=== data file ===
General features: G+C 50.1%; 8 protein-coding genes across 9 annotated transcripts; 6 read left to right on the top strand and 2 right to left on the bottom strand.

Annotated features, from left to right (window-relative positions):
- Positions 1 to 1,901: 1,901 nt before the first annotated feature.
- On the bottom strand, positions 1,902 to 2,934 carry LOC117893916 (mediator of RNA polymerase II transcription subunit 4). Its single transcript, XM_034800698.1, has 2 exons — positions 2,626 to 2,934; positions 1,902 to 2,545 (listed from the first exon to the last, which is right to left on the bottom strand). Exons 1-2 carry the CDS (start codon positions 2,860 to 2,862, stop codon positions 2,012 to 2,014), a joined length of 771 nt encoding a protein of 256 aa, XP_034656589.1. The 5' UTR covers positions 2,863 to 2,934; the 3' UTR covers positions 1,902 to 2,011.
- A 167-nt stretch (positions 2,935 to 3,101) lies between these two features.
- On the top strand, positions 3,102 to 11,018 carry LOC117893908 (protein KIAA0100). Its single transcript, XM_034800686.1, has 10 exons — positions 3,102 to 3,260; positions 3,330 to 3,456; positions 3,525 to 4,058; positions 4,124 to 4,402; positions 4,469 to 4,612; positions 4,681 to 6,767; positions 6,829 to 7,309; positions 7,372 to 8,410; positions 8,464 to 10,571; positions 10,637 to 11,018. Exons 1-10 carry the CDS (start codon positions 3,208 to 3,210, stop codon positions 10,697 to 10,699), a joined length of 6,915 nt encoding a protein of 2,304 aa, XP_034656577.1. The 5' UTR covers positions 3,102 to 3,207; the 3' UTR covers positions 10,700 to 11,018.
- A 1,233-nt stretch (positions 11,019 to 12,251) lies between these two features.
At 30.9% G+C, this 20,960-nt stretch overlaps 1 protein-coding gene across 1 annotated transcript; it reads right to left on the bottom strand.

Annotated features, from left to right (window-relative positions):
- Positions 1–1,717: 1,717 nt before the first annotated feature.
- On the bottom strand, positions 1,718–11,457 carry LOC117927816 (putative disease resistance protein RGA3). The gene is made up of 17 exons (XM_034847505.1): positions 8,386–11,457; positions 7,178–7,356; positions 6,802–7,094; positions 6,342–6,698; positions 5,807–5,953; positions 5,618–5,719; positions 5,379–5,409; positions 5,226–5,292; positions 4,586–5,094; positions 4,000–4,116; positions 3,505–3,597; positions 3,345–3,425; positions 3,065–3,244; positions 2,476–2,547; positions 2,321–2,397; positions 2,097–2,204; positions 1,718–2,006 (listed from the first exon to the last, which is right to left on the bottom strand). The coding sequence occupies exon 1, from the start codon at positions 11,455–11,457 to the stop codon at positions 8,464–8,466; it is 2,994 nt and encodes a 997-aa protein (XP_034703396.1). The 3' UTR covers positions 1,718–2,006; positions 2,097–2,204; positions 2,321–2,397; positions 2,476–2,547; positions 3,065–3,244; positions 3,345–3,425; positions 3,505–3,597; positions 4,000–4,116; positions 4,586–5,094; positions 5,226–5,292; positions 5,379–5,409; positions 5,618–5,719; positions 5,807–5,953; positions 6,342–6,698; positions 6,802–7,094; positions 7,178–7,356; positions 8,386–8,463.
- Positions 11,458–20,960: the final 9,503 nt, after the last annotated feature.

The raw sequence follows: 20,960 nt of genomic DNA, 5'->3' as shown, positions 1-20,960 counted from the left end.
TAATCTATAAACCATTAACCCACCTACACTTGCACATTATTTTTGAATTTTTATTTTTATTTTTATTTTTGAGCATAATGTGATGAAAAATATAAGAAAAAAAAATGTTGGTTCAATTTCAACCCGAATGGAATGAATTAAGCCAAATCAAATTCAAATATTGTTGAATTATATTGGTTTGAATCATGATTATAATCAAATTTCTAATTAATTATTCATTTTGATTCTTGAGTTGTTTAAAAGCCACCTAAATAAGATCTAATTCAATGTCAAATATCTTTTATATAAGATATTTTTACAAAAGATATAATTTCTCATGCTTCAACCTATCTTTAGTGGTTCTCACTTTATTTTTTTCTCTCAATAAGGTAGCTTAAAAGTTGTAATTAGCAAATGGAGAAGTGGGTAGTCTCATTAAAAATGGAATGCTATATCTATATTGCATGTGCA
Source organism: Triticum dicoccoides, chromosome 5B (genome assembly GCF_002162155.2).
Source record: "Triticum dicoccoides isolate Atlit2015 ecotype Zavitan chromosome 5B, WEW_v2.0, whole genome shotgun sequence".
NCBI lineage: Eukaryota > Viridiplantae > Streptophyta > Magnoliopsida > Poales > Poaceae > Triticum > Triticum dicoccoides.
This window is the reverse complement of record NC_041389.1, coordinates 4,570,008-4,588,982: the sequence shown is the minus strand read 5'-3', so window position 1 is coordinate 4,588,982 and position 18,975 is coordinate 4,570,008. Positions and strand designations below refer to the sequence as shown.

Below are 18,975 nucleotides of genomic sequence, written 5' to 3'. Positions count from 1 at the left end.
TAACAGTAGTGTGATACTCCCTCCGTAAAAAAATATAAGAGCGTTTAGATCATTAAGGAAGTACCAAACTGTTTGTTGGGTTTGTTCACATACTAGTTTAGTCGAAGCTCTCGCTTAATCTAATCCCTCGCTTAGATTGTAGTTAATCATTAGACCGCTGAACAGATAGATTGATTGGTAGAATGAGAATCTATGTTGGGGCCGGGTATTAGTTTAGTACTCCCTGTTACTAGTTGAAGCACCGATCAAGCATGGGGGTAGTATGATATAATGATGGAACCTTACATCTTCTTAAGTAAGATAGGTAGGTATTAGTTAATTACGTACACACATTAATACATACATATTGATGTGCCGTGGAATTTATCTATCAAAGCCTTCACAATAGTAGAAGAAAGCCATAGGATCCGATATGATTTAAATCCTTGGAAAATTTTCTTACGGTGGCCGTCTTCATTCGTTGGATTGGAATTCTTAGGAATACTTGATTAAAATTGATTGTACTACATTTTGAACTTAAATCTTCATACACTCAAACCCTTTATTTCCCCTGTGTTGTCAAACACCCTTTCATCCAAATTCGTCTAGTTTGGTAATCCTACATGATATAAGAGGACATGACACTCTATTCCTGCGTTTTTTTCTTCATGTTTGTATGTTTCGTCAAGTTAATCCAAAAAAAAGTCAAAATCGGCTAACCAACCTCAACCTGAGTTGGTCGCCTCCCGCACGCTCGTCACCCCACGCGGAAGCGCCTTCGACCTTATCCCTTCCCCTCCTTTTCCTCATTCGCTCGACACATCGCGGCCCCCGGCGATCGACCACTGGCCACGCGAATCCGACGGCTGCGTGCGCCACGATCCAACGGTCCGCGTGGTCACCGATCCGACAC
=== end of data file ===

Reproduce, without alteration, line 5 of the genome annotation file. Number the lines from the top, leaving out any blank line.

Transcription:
- A 167-nt stretch (positions 2,935 to 3,101) lies between these two features.